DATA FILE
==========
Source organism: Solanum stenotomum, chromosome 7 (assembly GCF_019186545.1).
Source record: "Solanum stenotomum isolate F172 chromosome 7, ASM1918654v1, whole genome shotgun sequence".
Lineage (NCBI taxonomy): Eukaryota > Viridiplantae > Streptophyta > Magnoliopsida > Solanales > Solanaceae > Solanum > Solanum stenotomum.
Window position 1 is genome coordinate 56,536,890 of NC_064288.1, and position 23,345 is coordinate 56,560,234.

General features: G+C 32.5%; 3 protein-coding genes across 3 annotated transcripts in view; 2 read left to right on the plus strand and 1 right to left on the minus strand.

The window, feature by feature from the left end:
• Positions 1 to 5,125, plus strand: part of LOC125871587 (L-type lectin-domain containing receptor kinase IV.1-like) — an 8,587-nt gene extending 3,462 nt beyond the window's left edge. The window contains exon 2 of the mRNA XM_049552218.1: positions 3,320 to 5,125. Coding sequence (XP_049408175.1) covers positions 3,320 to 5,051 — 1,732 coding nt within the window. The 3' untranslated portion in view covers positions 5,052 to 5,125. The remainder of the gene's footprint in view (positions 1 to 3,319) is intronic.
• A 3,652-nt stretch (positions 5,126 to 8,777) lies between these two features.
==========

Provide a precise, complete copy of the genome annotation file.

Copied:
Source organism: Solanum stenotomum, chromosome 7 (assembly GCF_019186545.1).
Source record: "Solanum stenotomum isolate F172 chromosome 7, ASM1918654v1, whole genome shotgun sequence".
Lineage (NCBI taxonomy): Eukaryota > Viridiplantae > Streptophyta > Magnoliopsida > Solanales > Solanaceae > Solanum > Solanum stenotomum.
Window position 1 is genome coordinate 56,536,890 of NC_064288.1, and position 23,345 is coordinate 56,560,234.

General features: G+C 32.5%; 3 protein-coding genes across 3 annotated transcripts in view; 2 read left to right on the plus strand and 1 right to left on the minus strand.

The window, feature by feature from the left end:
• Positions 1 to 5,125, plus strand: part of LOC125871587 (L-type lectin-domain containing receptor kinase IV.1-like) — an 8,587-nt gene extending 3,462 nt beyond the window's left edge. The window contains exon 2 of the mRNA XM_049552218.1: positions 3,320 to 5,125. Coding sequence (XP_049408175.1) covers positions 3,320 to 5,051 — 1,732 coding nt within the window. The 3' untranslated portion in view covers positions 5,052 to 5,125. The remainder of the gene's footprint in view (positions 1 to 3,319) is intronic.
• A 3,652-nt stretch (positions 5,126 to 8,777) lies between these two features.